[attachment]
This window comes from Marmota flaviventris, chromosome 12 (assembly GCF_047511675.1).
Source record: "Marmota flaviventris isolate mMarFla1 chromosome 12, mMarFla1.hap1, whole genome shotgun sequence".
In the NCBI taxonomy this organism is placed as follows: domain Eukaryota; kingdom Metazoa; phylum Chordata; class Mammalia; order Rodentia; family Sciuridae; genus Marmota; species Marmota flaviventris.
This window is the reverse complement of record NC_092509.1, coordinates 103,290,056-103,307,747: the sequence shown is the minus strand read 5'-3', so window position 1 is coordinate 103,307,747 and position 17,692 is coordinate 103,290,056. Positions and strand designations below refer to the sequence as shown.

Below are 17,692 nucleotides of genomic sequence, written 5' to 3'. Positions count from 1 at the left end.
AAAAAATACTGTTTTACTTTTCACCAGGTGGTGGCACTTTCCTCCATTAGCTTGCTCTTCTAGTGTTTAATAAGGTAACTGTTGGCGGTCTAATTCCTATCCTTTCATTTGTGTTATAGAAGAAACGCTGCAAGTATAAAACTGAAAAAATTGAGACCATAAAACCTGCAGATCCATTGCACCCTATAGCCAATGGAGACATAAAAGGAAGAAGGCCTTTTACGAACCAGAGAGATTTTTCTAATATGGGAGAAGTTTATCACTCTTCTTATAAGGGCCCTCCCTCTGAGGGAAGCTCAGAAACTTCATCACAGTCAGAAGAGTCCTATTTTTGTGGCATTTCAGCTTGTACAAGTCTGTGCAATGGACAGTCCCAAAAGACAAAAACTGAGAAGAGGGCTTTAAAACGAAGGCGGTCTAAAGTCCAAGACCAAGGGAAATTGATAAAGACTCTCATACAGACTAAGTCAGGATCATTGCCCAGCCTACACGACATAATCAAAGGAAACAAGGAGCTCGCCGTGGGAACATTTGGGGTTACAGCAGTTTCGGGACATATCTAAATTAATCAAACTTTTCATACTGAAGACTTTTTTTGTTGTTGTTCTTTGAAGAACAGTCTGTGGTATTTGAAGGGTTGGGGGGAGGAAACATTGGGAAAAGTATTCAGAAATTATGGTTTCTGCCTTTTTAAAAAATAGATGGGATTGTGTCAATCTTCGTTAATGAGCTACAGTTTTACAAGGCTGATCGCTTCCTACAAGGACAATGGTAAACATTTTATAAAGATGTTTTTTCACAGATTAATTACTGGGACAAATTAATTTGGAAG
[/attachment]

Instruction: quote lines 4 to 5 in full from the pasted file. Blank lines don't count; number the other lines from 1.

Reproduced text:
This window is the reverse complement of record NC_092509.1, coordinates 103,290,056-103,307,747: the sequence shown is the minus strand read 5'-3', so window position 1 is coordinate 103,307,747 and position 17,692 is coordinate 103,290,056. Positions and strand designations below refer to the sequence as shown.

Below are 17,692 nucleotides of genomic sequence, written 5' to 3'. Positions count from 1 at the left end.